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            Obtaining acquired structures is a first-rate asset within our fire service.  If an organization is fortunate enough to have a good training division with members actively working with contractors, developers, and the building department of their city; you can’t put a price on it.  Besides the obvious array of training opportunities, (ie:  advancing hand-lines, opening up the roof, reduced profiles, shoring, etc.) they provide us with unique opportunities to explore compartments within the structure oftentimes less explored.  As stated in, Below Grade Access Hazards: Part 1, one compartment we may not have regular access to while running routine medical emergencies is the basement.  A few weeks back while training at our most recent acquired structure, we were presented with a hazard I had not only never seen before, but one I never even imagined existed.

                    (Photos taken by Milford FF Mike Plavcan)


            Describing the structure as a small bungalow built in 1935, coming in just over 1,300 sq feet, as is the case with like structured bungalows; the basement stairs weren’t the easiest locate.  Once locating the stairs and descending into the

(Photo #1)

basement what we found was quite remarkable… a boulder.  There was an actual boulder sitting in the middle of the basement.  I’m not talking about a graded ledge which many times makes up one of the walls/floors, or a small rock that was deliberately placed to weigh down an object, but an actual boulder.  A boulder that was approximately 12 feet in diameter and from certain angles looked to have almost an egg shape to it.  You might ask “Well why would someone place a boulder in the basement?”  I'm by no means a structural engineer, however to the best of my knowledge it was not placed there but instead was always present in some capacity.  The boulder may have orignianly been partialy exposed through the basement wall or completely reseting on the exterior of the wall placing immense pressure upon the foundation.  Over time the pressure of the boulder may have weakened the wall causing the boulder to penetrate further into the basement (photo #2 suggests this as we see rubble from the earth beneath the boulder and newer looking dug fur used to shore up the ceiling).  While under construction, for whatever reason, the

                                                                                                                                                                                     (Photo #2)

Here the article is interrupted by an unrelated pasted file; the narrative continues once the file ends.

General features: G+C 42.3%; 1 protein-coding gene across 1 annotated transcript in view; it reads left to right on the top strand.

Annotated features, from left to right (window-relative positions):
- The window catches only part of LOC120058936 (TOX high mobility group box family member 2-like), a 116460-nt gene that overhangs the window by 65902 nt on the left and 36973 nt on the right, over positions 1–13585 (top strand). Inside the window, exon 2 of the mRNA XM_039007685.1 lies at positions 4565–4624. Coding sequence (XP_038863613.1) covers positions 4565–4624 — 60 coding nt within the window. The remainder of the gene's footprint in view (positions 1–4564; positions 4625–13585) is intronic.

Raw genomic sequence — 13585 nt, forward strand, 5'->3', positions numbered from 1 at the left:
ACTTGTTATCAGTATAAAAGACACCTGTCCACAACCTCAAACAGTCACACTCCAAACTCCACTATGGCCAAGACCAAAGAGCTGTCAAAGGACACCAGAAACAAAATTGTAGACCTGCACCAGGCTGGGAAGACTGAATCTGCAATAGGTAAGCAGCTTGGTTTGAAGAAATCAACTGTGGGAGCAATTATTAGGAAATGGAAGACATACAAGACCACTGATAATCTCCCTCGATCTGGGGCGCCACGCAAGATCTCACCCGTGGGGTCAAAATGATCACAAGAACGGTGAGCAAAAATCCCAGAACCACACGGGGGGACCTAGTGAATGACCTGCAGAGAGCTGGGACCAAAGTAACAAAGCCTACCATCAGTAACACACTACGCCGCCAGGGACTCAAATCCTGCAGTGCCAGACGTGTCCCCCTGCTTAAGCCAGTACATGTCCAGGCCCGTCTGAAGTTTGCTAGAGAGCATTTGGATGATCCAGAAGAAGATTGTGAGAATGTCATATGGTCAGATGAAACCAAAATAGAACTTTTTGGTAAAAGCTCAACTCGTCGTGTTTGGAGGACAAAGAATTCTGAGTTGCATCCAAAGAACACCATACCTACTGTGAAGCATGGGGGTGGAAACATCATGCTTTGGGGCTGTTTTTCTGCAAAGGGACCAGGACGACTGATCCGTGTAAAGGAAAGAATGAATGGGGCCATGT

builder in 1935 decided that instead of blasting it, removing it, or setting the building further back into the rather “deep lot”, they decided to build the foundation of the house around it. Maybe this is something that is common in other areas of the country?  I’ve scene basements built into ledge, smaller rocks scattered throughout crawl spaces, but never a boulder in a basement.

 

            So why does this matter? It matters because it could create a serious hazard while performing operations.  These are just a few of the many possible hazards:

 

  1. As shown in (photo #3), the boulder sits directly next to the hot water heater and boiler.  Not shown in the picture is the breaker panel, which also sits in the corner near the other utilities.  To gain access to this corner of utilities there is only a few feet between the wall and the boulder.  If dealing with a fire in either the panel, water heater, or boiler, the boulder would significantly reduce ones profile.

                                ( Photo #3)  The Boulder presents a potential reduced profile situation in order to access utility control.                     

  1. If the units were not on fire but instead were tasked with utility control, and conditions were reduced to zero visibility; one may have an extremely difficult time navigating around the boulder. With no visibility, one would be searching for the utilities and most likely assume the boulder was actually a perimeter wall.  Once reaching the end of the boulder, the stairs, which are approximately a foot away, may cause the firefighter assigned to utility control to miss this small opening and continue searching, doubling back down the next perimeter wall.

 

  1. With the boulder being built into or pushed through the foundation, we can stand to reason that if the structural stability were to become compromised even further under fire conditions, the boulder could shift more causing a crush hazard.  Also if the boulder shifted firefighters could become trapped behind it creating a trapped firefighter scenario.

 

  1. If fire conditions weakened the structure enough to cause the boulder to shift even more, it could potentially be a contributing cause for collapse. (Again, not an engineer, but assume this to be a strong possibility.)

 

            As firefighters, it is our job to be driven to a constant state of vigilance.  When we have the chance to acquire a structure, utilize the opportunity.  Get inside.  Get into the walls and see what the building is made of.  Get into the attic and see what construction techniques were utilized.  Explore the different compartments and see if your presented with something you’ve never scene before.  Walking down the stairs to the basement, I thought I might be surprised by a rat or something along those lines.  Never in a million years did we think we were going to be presented with a boulder that was incorporated as part of the actual foundation. 

Adam J. Hansen

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